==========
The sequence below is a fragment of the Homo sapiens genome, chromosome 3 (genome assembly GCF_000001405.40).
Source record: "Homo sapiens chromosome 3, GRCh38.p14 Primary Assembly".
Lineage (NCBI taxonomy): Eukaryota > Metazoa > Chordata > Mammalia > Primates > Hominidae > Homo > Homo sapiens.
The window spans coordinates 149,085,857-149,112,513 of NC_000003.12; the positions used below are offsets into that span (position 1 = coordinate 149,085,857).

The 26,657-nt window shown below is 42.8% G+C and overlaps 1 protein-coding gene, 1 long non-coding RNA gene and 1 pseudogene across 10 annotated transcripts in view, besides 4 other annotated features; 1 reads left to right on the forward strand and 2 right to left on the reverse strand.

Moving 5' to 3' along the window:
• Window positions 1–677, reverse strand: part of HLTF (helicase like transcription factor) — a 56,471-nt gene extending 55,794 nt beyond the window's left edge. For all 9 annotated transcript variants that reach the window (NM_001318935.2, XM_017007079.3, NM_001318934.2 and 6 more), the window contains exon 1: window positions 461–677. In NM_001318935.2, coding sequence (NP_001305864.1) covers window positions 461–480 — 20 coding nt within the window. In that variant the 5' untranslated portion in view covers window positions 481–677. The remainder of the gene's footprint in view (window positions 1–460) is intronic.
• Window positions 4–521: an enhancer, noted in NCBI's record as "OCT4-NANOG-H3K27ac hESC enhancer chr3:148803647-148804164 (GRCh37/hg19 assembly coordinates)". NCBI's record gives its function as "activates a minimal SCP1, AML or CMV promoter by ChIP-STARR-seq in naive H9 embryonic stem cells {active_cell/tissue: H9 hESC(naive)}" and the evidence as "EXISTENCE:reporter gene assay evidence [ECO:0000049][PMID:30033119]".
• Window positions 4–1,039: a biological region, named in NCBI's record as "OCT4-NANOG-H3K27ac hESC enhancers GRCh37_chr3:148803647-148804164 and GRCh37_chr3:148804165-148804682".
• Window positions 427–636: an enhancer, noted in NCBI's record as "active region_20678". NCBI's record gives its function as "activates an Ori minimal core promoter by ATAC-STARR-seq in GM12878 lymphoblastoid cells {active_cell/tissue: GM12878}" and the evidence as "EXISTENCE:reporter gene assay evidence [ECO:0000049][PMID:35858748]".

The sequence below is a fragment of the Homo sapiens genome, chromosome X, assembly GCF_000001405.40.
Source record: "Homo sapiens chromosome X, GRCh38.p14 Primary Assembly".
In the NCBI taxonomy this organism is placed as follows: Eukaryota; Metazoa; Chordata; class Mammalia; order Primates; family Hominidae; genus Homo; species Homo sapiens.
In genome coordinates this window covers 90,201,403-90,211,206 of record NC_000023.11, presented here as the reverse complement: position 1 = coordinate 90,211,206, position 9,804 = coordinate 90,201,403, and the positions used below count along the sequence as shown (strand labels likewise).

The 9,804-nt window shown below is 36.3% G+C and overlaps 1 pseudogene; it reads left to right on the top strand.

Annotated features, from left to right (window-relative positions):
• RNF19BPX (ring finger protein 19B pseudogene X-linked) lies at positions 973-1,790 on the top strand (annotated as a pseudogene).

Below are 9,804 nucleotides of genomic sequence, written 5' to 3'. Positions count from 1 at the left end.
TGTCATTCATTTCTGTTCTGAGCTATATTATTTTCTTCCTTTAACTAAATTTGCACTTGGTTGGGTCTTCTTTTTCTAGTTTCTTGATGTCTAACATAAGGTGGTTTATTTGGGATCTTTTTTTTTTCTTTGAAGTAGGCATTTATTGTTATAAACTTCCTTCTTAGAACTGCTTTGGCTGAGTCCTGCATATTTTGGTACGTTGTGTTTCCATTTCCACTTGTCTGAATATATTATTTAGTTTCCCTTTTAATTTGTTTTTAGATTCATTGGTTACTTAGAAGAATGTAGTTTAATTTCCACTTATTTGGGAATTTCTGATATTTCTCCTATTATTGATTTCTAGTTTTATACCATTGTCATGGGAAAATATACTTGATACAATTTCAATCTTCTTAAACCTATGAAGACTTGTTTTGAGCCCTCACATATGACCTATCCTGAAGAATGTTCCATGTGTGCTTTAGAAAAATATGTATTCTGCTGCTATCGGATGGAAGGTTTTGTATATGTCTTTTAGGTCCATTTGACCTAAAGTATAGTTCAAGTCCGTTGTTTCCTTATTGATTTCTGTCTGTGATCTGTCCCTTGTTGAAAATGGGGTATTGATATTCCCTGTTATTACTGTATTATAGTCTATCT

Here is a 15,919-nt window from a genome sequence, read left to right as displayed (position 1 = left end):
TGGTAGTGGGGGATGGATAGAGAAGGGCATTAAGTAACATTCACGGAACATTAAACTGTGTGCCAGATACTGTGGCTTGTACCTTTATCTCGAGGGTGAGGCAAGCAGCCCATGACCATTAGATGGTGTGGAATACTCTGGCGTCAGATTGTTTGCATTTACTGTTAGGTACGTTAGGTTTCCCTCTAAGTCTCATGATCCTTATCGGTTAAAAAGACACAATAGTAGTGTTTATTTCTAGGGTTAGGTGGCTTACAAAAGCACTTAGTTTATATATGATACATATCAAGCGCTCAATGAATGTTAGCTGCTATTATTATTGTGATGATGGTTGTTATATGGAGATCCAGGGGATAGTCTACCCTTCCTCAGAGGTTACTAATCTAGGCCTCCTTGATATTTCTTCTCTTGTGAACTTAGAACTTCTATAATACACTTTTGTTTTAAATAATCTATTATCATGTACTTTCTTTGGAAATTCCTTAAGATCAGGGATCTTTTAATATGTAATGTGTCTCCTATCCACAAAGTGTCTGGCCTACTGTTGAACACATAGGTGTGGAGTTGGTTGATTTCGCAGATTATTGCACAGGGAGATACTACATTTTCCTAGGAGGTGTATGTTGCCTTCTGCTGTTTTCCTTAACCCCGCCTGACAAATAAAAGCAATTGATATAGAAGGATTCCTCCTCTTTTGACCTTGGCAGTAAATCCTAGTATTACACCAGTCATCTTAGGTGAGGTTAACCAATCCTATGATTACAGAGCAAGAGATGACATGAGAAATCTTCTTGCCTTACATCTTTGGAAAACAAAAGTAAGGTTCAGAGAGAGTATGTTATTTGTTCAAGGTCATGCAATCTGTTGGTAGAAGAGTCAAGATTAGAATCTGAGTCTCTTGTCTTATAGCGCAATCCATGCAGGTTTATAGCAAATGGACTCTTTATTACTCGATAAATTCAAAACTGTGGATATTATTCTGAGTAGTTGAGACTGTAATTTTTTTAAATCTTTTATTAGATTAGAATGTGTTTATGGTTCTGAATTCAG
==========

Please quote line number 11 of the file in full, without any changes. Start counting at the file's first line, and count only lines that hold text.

The sequence below is a fragment of the Homo sapiens genome, chromosome X, assembly GCF_000001405.40.